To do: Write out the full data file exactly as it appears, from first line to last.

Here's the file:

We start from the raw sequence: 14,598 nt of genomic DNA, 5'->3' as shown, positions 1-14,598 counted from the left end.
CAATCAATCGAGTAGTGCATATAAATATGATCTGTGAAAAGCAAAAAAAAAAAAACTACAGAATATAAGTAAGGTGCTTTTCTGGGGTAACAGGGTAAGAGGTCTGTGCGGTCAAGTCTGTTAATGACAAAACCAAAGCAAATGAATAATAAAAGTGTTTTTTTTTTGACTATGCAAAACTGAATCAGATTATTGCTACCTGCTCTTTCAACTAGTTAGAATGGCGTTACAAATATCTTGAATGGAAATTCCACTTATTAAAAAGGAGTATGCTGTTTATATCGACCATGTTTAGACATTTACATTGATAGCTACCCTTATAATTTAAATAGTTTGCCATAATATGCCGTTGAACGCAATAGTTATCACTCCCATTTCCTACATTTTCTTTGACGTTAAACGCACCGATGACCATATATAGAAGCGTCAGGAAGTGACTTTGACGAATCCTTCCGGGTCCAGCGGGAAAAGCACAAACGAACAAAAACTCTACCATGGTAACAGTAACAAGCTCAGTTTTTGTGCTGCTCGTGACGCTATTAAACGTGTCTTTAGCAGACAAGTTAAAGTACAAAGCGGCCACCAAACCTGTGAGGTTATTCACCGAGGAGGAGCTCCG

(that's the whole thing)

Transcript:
We start from the raw sequence: 14,598 nt of genomic DNA, 5'->3' as shown, positions 1-14,598 counted from the left end.
CAATCAATCGAGTAGTGCATATAAATATGATCTGTGAAAAGCAAAAAAAAAAAAACTACAGAATATAAGTAAGGTGCTTTTCTGGGGTAACAGGGTAAGAGGTCTGTGCGGTCAAGTCTGTTAATGACAAAACCAAAGCAAATGAATAATAAAAGTGTTTTTTTTTTGACTATGCAAAACTGAATCAGATTATTGCTACCTGCTCTTTCAACTAGTTAGAATGGCGTTACAAATATCTTGAATGGAAATTCCACTTATTAAAAAGGAGTATGCTGTTTATATCGACCATGTTTAGACATTTACATTGATAGCTACCCTTATAATTTAAATAGTTTGCCATAATATGCCGTTGAACGCAATAGTTATCACTCCCATTTCCTACATTTTCTTTGACGTTAAACGCACCGATGACCATATATAGAAGCGTCAGGAAGTGACTTTGACGAATCCTTCCGGGTCCAGCGGGAAAAGCACAAACGAACAAAAACTCTACCATGGTAACAGTAACAAGCTCAGTTTTTGTGCTGCTCGTGACGCTATTAAACGTGTCTTTAGCAGACAAGTTAAAGTACAAAGCGGCCACCAAACCTGTGAGGTTATTCACCGAGGAGGAGCTCCG